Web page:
Some Girls Is Better Than Others: Some Girls Live in Texas ’78

So The Stones are a tricky thing.  Chances are you’re at least somewhat of a fan.  Even better are the chances that your parents are fans (And you probably...

So The Stones are a tricky thing.  Chances are you’re at least somewhat of a fan.  Even better are the chances that your parents are fans (And you probably each think you “get” the band better than the other one.)  Nikki Sixx is a big fan… so are The Asteroids Galaxy Tour… as are The Smashing Pumpkins…and The Black Angels… Belle & Sebastian, too…Most people enjoy themselves a bit of Mick and Keef from time to time.  You can hear them at parties thrown by UArts hipsters… or at South Philly construction sites… or at your co-workers’ wedding… However, all Stones are not equal Stones… and those of us under forty, with our own blogs, who can name all four members of The Smiths and a minimum of ten Godard films tend to think that we know, definitively, what Stones matter and what Stones don’t: Anything recorded after the death of Brian Jones is not legitimate Stones… not that that means it can’t still be good; Exile on Main St. is not their best album, Their Satanic Majesties Request is; and, most importantly, it has been about three decades since the Stones have been even slightly transgressive, subversive, or offensive (or any more likely of “breaking new musical” ground than your dad, himself), but their output in their first decade on the planet has rendered them forever loveable… no matter how many lamesauce commercials feature their music.

Out this week on DVD and Blue-ray, courtesy of Eagle Rock Entertainment, is Some Girls Live in Texas ’78. So where exactly do Some Girls, this Some Girls tour documentary, and The Rolling Stones in 1978 in general, fall on the scale of mattering?  Well, with punk making itself official in 1977, Some Girls was the first album the Stones released as official members of the dinosaur rock community… and it did include a handful of disco tendencies… but it also included some of their best post-Jones material ever (“When the Whip Comes Down,” “Far Away Eyes,” and “Respectable,” all of which found their way onto this release).  They had a little offense left in them… but it was minimal.  In response to the looming “maturation” of the band and their inevitable acceptance by parents, they decided to strip down to basics for their S.E.A.T. tour (“Seventy Eight American Tour”), leaving all traces of a “stage set” (even inflatable penises) behind and, in some cases, even returning to slightly humble venue settings.  The show captured for Some Girls Live in Texas ’78 was set in the 3,000-capacity Will Rogers Memorial Center in Fort Worth.  And although it’s impossible to crush the pomp of established anthems like “Honky Tonk Women,” “Brown Suger,” and “Jumpin’ Jack Flash,” seeing them on a stage that’s only about twice the size of my apartment, does make them seem slightly more exciting than usual.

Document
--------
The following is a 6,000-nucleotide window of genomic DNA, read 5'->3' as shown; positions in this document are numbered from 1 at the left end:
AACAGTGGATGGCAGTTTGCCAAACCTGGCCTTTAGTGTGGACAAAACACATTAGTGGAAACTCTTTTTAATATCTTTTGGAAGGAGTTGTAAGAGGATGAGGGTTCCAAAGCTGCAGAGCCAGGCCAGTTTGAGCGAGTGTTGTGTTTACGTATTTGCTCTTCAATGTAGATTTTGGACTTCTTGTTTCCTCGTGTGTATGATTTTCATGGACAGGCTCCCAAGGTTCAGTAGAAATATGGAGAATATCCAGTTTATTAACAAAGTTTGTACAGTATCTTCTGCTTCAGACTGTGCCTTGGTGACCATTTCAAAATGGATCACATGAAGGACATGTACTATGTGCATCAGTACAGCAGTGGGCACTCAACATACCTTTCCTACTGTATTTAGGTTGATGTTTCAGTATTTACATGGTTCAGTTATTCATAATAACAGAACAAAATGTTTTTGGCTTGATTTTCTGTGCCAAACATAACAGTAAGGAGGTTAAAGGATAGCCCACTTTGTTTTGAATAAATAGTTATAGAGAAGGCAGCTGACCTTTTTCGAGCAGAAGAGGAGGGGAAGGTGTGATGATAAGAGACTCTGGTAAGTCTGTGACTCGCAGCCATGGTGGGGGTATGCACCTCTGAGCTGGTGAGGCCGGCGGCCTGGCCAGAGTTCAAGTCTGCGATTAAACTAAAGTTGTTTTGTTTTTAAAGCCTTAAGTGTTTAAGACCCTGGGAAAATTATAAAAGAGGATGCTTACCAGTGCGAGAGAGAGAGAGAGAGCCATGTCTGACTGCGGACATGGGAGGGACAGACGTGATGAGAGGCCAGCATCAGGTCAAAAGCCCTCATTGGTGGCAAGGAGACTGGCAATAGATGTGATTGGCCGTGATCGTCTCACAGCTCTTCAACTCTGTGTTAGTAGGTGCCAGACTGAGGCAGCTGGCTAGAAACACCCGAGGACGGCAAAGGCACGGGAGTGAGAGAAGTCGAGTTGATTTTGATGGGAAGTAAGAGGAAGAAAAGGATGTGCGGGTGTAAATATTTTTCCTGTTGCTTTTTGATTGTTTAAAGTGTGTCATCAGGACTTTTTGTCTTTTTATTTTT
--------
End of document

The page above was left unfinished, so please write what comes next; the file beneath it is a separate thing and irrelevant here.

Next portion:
So what’s the verdict?  Well, it really is impossible not to enjoy any Stones show filmed in its entirety (Yeah, there may be a few lame things here and there, but there are also undeniably awesome things as well.)  And the fact that this particular show wasn’t shot on twenty cameras in a stadium setting does make it seem slightly cooler.  Sure, the band had done away with their overt androgyny and excess by 1978 but, at that point in time, there were still traces of it in the air.  Basically, I don’t expect that a lot of Philthy readers will be picking up this bad boy (I’ve always wanted to say that and I feel like it’s so appropriate here.) for themselves, but Some Girls Live in Texas ’78 would make the perfect Christmas gift for your uncle with a pickup truck… and if you and he do manage to sneak away from the turkey and toddlers, so you two can watch the DVD in the basement while he can tells you about how back in the day he was actually a rebel, it does kind of kick ass.



During the day Izzy Cihak teaches transgression, subversion, and revolution at Temple University. At night he haunts Philthy's best venues to cover worthwhile acts for Philthy Mag. Morrissey is everything to him and, in their own heads, all of his friends see themselves as Zooey Deschanel.